Recently the CEO of the Australian Football League (AFL), Andrew Demetriou addressed a breakfast gathering in Melbourne on the issue of “OHS in the AFL”. He spoke almost entirely about policy initiatives without specifically addressing occupational health and safety but after a while we came to understand he was speaking of OHS from his senior executive perspective rather than the level where traditional control measures are implemented.
This was a legitimate approach to OHS but one that is rarely heard, perhaps because the AFL is a unique sporting body. There was no mention of concepts dear to the hearts of CEOs such as Zero Harm or Safety Culture. In fact there was hardly even a mention of Leadership.
The AFL controls the game of Australian Football. It makes the rules; it sets out the specific minimum requirements on everything from off-field player behaviour to the conditions of the playing surface. The AFL has a Rules Committee that runs the game but has an important role in minimising harm to players.
As an example, there have been many head clashes over the last few years which generate the question of whether helmets are required in Australian Football. It is an understandable question as other football codes have helmets as a minimum requirement and, following head clashes in AFL, players frequently wear protective helmets. But, if applying the Hierarchy of Controls to the risk control of players, the personal protective equipment of helmets is far less effective than the control measure devised by the AFL Rules Committee, changing player movements to reduce head contact.
It could be argued that in any professional sport Administrative Controls are the highest control measure in the Hierarchy that can be expected.
The Rules Committee has no comparison in the corporate world because it can change the structure of the game (the product), the behaviour of the participants and the enforcement policies to a much greater extent than OHS policies.
It was clear from Demetriou’s presentation that risk management and insurance costs were the major motivators for change on issues of safety. This is a legitimate approach but one that should have a short lifespan as it needs to evolve into a genuine culture of caring for people as much as it is caring for costs.
Some fans may decry that some of the “fun” has been removed from the game. Many of the actions of players in the past, the “biffo”, could not be tolerated now in the professional sporting world and the world of risk management and law suits but football fans should not necessarily blame the AFL for this change.
AFL games at major sporting grounds established a crowd tradition of “kick-to-kick” on the sporting field after the end of a match. Demetriou acknowledged this was an important part of the spectacle where children, in particular, could kick a football on a ground they may never play real football on. However the tradition became expensive with many spectators trying to emulate spectacular aerial marks, falling to the ground, injuring themselves and then claiming costs from the AFL. This became to expensive a cost at all but one football ground in Australia and the practice was, firstly controlled better, and then banned. Spectators may bemoan the passing of this spectator tradition but the complaints are not due to the actions of the AFL. The behaviour of the spectators led to the removal of the kick-to-kick privilege.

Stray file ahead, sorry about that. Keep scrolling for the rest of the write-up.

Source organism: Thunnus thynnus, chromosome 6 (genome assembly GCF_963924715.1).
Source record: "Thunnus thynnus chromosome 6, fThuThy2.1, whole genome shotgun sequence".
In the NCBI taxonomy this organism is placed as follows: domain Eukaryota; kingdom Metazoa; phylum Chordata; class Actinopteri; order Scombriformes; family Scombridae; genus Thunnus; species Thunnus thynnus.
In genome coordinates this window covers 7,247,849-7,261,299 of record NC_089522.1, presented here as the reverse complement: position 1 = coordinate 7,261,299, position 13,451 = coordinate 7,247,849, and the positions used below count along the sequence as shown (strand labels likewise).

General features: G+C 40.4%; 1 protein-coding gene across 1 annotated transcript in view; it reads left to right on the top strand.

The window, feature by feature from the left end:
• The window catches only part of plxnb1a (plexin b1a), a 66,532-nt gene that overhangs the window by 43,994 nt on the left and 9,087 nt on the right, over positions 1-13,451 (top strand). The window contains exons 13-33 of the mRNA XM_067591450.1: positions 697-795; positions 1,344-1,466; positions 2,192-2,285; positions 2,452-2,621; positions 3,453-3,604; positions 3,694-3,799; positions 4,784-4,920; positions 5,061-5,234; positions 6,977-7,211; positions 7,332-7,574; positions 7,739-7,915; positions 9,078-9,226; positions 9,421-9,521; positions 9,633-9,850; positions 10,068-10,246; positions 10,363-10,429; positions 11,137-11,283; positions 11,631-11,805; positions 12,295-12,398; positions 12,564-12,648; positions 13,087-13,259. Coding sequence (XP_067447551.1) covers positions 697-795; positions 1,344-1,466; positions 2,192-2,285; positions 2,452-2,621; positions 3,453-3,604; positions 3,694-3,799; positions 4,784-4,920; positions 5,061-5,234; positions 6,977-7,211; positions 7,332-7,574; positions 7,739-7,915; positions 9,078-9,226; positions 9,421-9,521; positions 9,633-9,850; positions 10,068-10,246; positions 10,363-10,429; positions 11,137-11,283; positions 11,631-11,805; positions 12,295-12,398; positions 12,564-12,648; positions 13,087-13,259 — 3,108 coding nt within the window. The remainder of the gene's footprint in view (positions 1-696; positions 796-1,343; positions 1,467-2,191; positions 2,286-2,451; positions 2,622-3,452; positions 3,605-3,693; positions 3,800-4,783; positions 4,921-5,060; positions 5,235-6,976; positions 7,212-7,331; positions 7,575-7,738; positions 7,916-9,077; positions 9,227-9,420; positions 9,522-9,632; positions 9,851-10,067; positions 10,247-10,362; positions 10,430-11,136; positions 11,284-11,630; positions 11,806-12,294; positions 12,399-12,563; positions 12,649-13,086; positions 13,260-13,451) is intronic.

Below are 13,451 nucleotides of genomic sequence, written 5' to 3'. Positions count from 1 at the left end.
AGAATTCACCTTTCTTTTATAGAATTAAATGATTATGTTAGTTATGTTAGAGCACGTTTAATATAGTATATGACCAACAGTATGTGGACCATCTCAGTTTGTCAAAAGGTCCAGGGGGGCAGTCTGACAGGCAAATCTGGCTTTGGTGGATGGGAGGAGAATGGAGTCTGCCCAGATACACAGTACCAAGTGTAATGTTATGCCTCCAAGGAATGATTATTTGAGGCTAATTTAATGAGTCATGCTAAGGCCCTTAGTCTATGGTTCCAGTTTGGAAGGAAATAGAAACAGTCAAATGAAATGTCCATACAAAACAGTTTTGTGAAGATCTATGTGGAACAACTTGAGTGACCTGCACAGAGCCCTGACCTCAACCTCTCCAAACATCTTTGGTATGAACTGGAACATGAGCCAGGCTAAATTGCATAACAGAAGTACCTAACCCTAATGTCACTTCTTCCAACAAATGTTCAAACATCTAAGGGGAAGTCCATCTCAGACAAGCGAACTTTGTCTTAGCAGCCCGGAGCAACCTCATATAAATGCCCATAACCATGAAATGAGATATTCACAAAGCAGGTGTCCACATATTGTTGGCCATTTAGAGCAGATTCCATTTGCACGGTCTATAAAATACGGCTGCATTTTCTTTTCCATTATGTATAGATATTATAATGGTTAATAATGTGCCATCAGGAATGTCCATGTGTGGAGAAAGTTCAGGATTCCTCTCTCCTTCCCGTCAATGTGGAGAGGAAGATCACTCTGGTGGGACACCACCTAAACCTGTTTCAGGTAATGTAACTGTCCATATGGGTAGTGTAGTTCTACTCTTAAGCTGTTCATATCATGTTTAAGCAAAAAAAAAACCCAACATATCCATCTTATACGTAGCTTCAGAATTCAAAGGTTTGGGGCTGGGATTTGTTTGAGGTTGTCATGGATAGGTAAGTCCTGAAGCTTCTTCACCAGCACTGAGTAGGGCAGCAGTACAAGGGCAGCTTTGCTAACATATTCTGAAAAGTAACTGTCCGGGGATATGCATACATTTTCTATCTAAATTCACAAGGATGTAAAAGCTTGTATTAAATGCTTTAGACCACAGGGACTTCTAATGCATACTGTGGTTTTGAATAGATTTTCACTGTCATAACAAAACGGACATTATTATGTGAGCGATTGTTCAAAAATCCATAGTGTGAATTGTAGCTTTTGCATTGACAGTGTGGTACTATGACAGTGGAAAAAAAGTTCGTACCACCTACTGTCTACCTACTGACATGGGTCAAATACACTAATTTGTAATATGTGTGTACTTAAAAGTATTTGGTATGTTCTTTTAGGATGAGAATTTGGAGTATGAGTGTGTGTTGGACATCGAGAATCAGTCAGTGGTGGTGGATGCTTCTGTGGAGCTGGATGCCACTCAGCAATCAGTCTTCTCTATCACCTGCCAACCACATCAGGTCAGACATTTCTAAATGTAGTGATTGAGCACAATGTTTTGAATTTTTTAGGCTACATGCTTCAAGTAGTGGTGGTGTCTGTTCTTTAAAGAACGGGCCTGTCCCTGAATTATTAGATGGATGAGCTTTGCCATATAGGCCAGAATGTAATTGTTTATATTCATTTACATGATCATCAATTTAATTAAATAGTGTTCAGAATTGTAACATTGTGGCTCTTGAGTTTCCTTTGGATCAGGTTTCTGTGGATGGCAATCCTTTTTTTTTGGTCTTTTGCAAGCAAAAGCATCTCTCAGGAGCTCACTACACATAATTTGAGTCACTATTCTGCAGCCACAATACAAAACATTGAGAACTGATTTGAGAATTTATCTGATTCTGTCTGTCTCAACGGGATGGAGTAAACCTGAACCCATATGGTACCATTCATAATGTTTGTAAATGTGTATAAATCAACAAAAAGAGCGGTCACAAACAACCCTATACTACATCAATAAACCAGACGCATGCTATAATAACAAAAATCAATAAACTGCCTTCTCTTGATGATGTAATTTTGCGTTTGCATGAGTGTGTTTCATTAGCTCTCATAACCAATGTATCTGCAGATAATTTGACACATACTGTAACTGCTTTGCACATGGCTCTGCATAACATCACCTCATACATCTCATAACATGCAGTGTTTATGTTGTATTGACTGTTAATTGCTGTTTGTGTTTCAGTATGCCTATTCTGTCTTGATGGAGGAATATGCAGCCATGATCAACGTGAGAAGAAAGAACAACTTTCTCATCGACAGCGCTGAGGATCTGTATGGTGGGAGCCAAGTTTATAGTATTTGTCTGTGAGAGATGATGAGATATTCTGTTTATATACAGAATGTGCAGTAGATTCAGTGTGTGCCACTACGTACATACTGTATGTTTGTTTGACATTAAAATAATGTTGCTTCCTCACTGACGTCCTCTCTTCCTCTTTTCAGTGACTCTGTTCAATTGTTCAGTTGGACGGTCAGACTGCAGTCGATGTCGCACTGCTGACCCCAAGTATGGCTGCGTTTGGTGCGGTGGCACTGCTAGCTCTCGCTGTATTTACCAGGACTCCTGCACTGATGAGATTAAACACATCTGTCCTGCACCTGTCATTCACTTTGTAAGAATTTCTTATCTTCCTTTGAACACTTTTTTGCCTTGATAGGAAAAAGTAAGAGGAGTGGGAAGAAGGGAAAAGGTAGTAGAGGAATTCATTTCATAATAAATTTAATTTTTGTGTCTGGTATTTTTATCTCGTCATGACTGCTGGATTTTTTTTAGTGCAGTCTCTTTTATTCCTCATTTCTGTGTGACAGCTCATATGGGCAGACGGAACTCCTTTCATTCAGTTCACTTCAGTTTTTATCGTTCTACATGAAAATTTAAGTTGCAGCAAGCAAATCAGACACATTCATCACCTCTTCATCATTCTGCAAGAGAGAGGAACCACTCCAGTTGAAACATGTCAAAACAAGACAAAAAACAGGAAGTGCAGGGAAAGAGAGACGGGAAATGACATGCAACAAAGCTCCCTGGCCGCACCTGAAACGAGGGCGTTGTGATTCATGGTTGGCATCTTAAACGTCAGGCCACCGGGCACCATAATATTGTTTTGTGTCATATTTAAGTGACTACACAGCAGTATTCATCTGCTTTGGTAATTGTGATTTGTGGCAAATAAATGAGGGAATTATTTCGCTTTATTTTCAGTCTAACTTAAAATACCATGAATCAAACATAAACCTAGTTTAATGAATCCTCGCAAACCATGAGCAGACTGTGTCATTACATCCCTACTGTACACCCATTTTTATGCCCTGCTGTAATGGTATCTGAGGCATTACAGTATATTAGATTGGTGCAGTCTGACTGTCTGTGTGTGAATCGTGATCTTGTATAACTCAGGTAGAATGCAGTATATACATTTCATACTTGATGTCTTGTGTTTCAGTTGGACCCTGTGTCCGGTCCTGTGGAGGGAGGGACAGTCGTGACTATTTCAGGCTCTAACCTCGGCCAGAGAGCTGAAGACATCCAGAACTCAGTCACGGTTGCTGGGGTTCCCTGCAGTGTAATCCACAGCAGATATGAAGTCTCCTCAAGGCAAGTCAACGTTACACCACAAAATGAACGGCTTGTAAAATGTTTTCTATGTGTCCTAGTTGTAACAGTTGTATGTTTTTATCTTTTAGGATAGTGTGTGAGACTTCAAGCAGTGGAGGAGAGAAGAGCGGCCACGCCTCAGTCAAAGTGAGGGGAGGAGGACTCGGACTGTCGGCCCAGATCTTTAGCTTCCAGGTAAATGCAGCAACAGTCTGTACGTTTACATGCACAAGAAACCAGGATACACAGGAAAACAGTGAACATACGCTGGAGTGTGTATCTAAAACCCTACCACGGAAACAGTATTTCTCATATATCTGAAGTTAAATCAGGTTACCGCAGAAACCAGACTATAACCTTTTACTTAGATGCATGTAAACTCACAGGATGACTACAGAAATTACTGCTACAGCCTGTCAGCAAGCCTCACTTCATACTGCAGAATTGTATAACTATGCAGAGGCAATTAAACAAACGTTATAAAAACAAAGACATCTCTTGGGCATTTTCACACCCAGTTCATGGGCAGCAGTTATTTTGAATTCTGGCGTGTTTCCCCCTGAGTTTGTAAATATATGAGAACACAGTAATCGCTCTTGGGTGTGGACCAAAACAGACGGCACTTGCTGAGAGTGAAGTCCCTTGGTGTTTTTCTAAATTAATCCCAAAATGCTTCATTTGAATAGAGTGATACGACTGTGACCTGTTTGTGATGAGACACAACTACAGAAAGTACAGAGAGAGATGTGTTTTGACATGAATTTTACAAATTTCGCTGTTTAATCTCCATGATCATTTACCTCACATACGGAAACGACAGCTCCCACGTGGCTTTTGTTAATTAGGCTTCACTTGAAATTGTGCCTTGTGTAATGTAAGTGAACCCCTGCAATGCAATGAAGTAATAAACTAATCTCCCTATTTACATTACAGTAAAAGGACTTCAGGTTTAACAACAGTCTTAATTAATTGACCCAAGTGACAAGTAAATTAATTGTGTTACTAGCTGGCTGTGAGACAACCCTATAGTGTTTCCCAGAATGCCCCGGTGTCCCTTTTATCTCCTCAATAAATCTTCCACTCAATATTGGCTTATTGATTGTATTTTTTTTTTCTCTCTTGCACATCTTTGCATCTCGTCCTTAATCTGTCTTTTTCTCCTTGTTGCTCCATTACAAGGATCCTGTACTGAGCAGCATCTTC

The spectator complaints illustrate a major issue that occupational health and safety needs to address or, at least, acknowledge. The fun, the risk, is often removed from an activity not because the insurance premiums become exorbitant. The premium increases are resulting from the actions of injured parties seeking recompense from injuries caused, predominantly, by their own actions. In many cases this recompense is sought by a minority of people but which has a major impact on risk management.
People often transfer the cost of their own reckless behaviour onto others. In the case of the kick-to-kick, injury costs are sought from the AFL, usually under public liability insurance. Increased claims lead to increased premiums. Increased premiums lead to a reassessment of costs which lead to the control of the cause of the insurance claims and fun/risk opportunities and activities are curtailed.
Demetriou is clearly trying to keep the best elements of the game at the same time as controlling costs. He realises that the sustainability of the important spectator element of the sport is generated through promoting the family element of the spectacle. Rule changes that make the game safer also make the sport more attractive at junior levels where the “safer” sport of soccer is making inroads.
SafetyAtWorkBlog had an opportunity to ask a question of Demetriou at the breakfast presentation. Was there any conflict of interest related to WorkSafe, the OHS regulator in Victoria, also being a sponsor of one football club and rural football events? Clearly it would be embarrassing to experience a WorkSafe OHS investigation of an organisation that WorkSafe sponsors. Demetriou answered that he had never considered the matter before. He believed that a conflict did not exist but that, if it did, the AFL has a strong management system for dealing with such conflicts.
What Demetriou displayed was the confidence of a CEO who was comfortable in the role because he had strong support from a robust corporate management structure. What was on display was not a presentation about OHS but a presentation about this corporate management structure that encompasses OHS. The audience could not but be impressed by Demetriou’s display of confidence in the due diligence of the AFL, a quality that the new Model WHS Act in Australia will be requiring all companies to develop and use.